Digital stakeouts

     When the Kansas Bureau of Investigation (KBI) conducts sustained surveillance of marijuana grow fields, they need video systems that not only produce high-quality images, but that also tolerate rain, humidity and temperature fluctuations...

     When the Kansas Bureau of Investigation (KBI) conducts sustained surveillance of marijuana grow fields, they need video systems that not only produce high-quality images, but that also tolerate rain, humidity and temperature fluctuations — even dirt.

     The case for video surveillance technology is only as strong as the quality of the final evidence. For more than 12 years, KBI has used video surveillance systems from Sur-Tec Inc., part of the Clarence M. Kelley Group, headquartered in Lenexa, Kansas. Sur-Tec, an original equipment manufacturer that supplies equipment solely to the government marketplace, makes a digital video surveillance system called the XOA Series, which KBI has employed for observation and investigations. Douglass Jorgensen, a senior special agent with KBI, says the agency has primarily used the system for drug-related investigations. The 96-sworn-member strong agency recently acquired more than a dozen unmanned, portable XOA Series systems, which produce video with high-evidentiary value; save time and money associated with court costs; and reduce labor expense.

Freeing up manpower

     Video surveillance technology frees up investigators for field assignments, rather than tying them to the surveillance site for long stretches of time. This is especially valuable for sustained video surveillance, when it may be necessary for equipment to be installed for days or even weeks. In sustained surveillance situations, wages and overtime for staffing the surveillance job can quickly accumulate.

     "Surveillance might run four to five days to a month or more," Jorgensen, a 26-year KBI veteran, says. "Even for a short duration, there is significant cost savings [with a video surveillance system]."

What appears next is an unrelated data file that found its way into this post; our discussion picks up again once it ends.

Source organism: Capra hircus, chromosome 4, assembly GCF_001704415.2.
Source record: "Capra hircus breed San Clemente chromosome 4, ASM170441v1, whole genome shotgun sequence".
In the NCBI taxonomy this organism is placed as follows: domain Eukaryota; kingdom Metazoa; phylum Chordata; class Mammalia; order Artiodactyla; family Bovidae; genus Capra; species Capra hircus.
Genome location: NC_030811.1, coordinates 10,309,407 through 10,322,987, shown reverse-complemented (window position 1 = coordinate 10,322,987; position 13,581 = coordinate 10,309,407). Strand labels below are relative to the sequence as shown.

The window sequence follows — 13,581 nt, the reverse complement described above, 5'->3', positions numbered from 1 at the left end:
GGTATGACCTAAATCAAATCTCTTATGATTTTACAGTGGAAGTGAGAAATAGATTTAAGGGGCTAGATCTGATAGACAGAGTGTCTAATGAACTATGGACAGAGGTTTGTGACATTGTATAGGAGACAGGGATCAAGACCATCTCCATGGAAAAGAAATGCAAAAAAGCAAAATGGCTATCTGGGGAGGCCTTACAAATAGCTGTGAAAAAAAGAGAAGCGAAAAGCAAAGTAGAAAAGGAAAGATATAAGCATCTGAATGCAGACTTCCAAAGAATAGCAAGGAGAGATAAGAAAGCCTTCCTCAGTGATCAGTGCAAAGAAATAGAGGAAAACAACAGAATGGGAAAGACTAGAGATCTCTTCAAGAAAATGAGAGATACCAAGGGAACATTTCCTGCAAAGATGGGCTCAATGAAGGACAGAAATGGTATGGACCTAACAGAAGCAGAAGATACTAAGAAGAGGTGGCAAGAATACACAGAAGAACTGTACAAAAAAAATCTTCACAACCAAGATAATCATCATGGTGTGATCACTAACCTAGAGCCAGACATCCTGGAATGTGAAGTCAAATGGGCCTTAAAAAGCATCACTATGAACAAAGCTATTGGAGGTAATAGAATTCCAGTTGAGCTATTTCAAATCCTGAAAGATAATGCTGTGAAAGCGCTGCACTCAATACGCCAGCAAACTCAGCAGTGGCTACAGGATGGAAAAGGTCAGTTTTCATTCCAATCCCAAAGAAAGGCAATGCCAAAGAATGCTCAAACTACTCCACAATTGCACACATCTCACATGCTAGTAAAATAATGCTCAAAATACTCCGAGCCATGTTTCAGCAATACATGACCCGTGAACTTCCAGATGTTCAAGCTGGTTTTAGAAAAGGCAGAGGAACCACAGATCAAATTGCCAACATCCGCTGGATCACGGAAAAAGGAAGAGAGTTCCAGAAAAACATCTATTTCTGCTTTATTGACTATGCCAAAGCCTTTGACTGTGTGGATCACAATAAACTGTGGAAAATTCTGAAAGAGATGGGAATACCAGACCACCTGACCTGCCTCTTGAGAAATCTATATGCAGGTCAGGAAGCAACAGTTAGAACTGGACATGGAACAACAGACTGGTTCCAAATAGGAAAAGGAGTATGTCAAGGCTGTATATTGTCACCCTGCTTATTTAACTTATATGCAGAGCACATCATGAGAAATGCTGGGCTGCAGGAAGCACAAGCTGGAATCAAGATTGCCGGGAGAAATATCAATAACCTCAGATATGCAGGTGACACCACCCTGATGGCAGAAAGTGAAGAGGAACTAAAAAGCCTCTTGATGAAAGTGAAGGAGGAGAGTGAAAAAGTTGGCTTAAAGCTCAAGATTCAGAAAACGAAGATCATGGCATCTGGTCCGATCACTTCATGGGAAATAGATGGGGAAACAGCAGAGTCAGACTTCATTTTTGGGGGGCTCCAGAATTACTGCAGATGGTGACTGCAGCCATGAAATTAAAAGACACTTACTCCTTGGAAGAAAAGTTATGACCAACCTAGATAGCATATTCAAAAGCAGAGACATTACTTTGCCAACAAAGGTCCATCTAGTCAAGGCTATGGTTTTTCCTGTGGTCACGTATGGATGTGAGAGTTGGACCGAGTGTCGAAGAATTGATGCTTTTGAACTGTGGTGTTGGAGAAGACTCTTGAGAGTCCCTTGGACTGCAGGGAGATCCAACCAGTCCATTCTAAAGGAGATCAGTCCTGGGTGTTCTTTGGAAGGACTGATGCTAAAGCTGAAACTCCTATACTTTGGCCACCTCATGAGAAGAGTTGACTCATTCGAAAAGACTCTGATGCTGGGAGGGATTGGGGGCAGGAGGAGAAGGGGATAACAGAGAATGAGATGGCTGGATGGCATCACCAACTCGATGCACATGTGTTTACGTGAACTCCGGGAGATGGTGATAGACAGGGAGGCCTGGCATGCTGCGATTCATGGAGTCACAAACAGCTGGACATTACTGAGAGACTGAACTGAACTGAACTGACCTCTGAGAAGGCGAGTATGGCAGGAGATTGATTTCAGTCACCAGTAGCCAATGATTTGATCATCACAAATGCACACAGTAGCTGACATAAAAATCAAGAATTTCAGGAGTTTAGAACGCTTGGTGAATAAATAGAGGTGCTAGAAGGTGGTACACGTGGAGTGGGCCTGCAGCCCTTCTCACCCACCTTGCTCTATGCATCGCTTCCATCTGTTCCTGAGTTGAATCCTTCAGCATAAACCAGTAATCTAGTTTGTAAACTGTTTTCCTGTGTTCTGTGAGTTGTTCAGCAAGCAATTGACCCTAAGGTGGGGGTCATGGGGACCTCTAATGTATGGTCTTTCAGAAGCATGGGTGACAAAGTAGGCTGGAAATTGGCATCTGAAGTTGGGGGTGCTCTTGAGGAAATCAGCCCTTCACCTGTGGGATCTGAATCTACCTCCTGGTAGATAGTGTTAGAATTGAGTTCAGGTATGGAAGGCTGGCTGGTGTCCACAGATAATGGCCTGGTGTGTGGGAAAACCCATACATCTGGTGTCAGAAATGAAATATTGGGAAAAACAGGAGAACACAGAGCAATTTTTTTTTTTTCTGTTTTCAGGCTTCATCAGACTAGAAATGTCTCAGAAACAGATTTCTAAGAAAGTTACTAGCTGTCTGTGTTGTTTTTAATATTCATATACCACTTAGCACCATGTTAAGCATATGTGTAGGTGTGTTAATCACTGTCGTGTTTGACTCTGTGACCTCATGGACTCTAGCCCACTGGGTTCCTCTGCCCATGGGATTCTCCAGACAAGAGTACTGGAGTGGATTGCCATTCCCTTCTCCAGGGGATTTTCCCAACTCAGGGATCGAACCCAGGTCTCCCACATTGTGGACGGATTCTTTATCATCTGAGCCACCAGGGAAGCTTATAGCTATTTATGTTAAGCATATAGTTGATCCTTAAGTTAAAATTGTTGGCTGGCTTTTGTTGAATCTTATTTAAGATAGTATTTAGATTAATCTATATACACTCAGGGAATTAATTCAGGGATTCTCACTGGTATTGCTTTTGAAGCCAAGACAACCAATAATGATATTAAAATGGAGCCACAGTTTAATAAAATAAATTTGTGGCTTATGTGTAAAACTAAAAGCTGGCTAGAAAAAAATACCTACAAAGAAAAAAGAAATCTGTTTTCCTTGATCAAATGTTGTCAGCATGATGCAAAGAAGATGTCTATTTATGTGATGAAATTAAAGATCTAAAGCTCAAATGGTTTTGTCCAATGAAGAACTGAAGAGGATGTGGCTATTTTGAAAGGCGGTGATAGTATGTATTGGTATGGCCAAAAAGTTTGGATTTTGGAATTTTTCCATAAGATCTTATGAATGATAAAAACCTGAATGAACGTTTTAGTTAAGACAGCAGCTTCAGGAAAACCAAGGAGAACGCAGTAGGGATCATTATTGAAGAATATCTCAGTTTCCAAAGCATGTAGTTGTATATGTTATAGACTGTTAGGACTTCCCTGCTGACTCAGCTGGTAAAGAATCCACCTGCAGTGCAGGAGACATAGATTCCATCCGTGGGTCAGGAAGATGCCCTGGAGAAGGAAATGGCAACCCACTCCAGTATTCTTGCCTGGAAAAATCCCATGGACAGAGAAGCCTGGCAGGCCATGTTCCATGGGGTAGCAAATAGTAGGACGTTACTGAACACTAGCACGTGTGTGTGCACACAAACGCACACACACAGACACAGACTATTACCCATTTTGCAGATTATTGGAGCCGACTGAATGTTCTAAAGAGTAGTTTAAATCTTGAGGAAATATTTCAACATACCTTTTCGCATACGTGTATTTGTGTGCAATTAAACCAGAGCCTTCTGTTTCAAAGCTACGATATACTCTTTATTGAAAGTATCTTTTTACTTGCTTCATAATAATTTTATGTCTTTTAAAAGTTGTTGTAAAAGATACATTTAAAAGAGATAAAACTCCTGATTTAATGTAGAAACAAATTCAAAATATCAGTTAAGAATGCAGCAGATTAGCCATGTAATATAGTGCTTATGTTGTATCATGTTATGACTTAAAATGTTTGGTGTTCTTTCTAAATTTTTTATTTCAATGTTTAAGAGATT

Typical surveillance — without video — of an outdoor marijuana grow field requires at least two people, sunrise to sunset, seven days a week. With video, however, four agents work as a team to install equipment, then visit the site twice a week to check video, adjust settings and replace batteries as needed, Jorgensen says. For example:

  • Manned surveillance: Two agents working seven days a week, 15-16 hours per day — 210 to 224 hours. If those agents work 40-hour work weeks, the total overtime for the seven-day surveillance equals 130 to 224 hours.
  • Video surveillance: A four-agent team visits the site twice a week for 4 hours a day — 32 hours.

     By utilizing digital video surveillance, KBI is able to let the technology observe the field. The savings add up.

     "You still go out every few days to check the equipment and batteries, retrieve media from the cameras and do a preliminary review of the video," Jorgensen says. "We generally take at least four people, for safety and security reasons."

     Though the installation and operation of a video surveillance system does require personnel, it's a fraction of the time and cost compared to a completely manned operation.

Rugged equipment

     Outdoor surveillance such as KBI's marijuana field and other drug-related activity requires equipment designed to withstand harsh settings and rough handling. With multiple camera systems and a variety of features available, operators can configure the components to match the scene and objectives. And because XOA does not rely on infrared sensors, it can be installed away from the scene, maintaining covert operations and improving officer safety.

     These features attracted KBI to XOA's predecessor, the LAN-MINE system, when it was released in 1996. The agency has since upgraded to XOA's advanced digital imaging technology and expanded features.

     Other law enforcement agencies across the country also recognize the value of the XOA system: It was the second-most requested product of the U.S. Department of Homeland Security's Commercial Equipment Direct Assistance Program (CEDAP) in 2007. Thanks to CEDAP, 366 local, state and other emergency response agencies received XOA systems equipped with four cameras as part of $33.7 million in direct assistance to enhance local response capabilities.

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